Low wage earners suffer loss of income double that of higher earners

Middle income earners see fall of 6% while highest bracket see 5% decline

Average hourly earnings among the best-paid workers in Ireland are €43.60 compared with €10.60 for the lowest paid. Photograph: Getty

Low wage earners in Ireland have suffered twice as large a drop in income levels during 2020 than workers on higher salaries, according to new figures published by the European Commission.

The latest figures show low wage earners in the Republic experienced an average 10 per cent drop in income this year compared with 2019 as a result of the Covid-19 pandemic.

It is the fifth-highest drop in income among low wage earners across the EU after Croatia, Greece, Cyprus and France.

It also compares with a 6 per cent reduction in income for middle earners in Ireland and a 5 per cent fall for the highest earners.


The same trend was replicated across all 27 EU member states, with higher earners suffering a lower proportionate drop in income than those on the lowest wages.

However, the Eurostat study also showed that measures, such as wage compensation schemes, put in place by national governments including in Ireland helped to reduce the income loss by half.

The study provides the first results on the estimate of income losses due to the Covid-19 pandemic and associated economic shutdown across different levels of wage earners.

However, it only measures the impact of the first lockdown in the first half of the year before restrictions were reintroduced in many countries in the autumn.

The figures show that low wage earners accounted for about 65 per cent of all people who became unemployed in Ireland this year compared with about 2 per cent for the highest wage earners.

Average loss

The report calculated that the average loss of income across all workers in Ireland was 7 per cent compared to 2019 levels. The average reduction in income for all workers in the EU was 5.2 per cent.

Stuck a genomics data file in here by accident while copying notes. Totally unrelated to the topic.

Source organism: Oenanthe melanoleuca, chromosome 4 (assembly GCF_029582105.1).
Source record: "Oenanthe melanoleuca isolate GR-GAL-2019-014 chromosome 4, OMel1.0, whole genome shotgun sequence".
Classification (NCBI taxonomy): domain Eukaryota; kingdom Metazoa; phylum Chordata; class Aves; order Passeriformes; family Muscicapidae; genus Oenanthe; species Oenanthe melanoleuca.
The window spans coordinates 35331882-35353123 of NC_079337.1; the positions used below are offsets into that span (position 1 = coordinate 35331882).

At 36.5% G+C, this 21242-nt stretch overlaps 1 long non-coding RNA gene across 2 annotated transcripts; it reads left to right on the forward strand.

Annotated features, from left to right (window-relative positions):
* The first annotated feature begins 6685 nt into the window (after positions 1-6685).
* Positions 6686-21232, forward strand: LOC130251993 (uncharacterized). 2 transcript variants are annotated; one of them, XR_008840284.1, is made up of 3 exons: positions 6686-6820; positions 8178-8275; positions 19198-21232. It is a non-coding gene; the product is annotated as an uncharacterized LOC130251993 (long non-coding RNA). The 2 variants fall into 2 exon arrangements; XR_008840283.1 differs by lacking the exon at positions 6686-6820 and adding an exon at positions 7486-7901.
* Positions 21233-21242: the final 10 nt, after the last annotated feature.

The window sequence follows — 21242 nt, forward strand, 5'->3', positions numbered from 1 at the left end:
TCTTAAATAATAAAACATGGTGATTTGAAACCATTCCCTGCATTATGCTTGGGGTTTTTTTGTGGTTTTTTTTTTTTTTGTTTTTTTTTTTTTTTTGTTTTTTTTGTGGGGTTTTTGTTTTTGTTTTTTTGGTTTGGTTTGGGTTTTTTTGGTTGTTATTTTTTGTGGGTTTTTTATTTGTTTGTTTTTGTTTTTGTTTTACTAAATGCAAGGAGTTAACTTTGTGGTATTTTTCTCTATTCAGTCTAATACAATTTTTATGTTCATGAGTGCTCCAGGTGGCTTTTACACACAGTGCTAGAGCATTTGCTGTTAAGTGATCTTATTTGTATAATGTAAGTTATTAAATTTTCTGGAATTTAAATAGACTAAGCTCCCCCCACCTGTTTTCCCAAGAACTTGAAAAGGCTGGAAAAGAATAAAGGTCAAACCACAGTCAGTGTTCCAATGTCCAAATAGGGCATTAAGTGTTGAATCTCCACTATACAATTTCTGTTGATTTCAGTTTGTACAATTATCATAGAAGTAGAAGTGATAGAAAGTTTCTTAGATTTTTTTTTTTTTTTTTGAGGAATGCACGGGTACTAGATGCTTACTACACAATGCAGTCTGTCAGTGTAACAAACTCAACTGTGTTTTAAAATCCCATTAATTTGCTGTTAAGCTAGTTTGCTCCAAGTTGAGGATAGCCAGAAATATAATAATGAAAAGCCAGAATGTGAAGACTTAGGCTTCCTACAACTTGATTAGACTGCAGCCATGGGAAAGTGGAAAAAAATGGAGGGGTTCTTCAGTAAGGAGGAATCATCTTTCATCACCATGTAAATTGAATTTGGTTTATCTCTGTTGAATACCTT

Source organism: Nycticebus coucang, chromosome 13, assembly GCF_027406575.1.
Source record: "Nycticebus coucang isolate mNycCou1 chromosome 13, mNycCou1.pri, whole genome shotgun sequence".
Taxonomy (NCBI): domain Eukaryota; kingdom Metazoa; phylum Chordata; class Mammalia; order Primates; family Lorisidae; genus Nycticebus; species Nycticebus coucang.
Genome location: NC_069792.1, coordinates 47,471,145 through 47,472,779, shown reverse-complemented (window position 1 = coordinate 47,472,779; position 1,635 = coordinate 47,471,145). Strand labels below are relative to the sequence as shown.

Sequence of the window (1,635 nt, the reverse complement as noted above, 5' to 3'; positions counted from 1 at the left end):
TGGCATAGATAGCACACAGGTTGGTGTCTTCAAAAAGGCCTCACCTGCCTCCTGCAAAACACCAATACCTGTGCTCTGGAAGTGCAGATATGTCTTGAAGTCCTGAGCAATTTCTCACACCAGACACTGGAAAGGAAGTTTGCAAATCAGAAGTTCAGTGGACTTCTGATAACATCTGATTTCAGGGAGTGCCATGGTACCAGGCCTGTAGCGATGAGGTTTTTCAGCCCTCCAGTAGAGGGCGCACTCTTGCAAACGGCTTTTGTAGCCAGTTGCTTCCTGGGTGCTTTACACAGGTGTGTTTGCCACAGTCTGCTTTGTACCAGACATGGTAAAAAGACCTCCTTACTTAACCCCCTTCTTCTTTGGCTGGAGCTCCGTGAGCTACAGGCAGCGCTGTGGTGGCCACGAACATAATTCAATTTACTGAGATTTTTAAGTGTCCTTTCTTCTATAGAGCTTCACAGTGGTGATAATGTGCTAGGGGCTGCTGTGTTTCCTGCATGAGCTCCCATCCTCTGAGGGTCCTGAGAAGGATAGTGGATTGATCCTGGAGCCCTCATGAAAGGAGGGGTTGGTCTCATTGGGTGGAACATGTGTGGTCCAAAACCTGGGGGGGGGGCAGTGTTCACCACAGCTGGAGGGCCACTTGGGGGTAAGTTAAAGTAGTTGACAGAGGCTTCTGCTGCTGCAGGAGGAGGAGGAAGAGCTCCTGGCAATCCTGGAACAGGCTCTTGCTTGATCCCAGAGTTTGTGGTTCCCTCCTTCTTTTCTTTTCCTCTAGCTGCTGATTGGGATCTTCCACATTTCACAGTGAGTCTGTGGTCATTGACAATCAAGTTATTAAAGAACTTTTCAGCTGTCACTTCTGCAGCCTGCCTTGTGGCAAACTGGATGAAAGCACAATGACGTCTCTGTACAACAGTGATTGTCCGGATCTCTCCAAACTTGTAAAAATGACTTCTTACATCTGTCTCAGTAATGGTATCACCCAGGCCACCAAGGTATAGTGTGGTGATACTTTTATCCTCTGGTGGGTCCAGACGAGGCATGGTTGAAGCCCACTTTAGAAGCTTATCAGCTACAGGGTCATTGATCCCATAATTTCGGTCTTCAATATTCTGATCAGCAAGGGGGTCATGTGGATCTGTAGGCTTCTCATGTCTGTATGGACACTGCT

“The impact of the crisis is very unequally spread between member states and is particularly strong for the most vulnerable subgroups of the working population, with low wage earners having losses three to six times larger than high wage earners in half of the EU member states,” a European Commission spokesperson said.

The spokesperson said countries that were more reliant on tourism appeared to have experienced the highest falls in income.

Eurostat noted that income loss was due to a combination of workers losing their jobs or not having contracts renewed, temporary lay-offs and reduced working hours.

It said the percentage of people absent from work in the food and accommodation sectors reached “staggering numbers” in April, with more than 50 per cent of such workers in more than half of all EU member states out of work or availing of a temporary government support scheme

It estimated that those working in tourist-related businesses suffered an average drop of income of 16.8 per cent, while people involved in the arts and entertainment sector experienced a 10.9 per cent fall in income.

Younger workers

The figures also highlight how temporary workers and people under 24 suffered income loss more than twice that of adult workers.

Female workers were also more likely to be affected due to the large prevalence of women employed in sectors such as food and accommodation, although Ireland was one of a minority of EU countries where males experienced a bigger drop in income (7 per cent) than females (5 per cent).

Almost 20 per cent of employees in Ireland are classified as low-wage earners, which is based on those earning less than €12 per hour. Low earners are those on incomes less than two-thirds of the national average income.

It is the eighth-highest share in the EU, while the EU average is 15 per cent.

In general, low wage earners in Europe are more likely to be women, younger, have a lower level of education and be employed on a fixed-term contract.

It is estimated that the top 10 per cent of earners in the Republic earn 4.1 times more than the lowest 10 per cent of earners – the sixth-highest level of disparity among EU countries.

Average hourly earnings among the best-paid workers in Ireland are €43.60, compared with €10.60 for the lowest paid.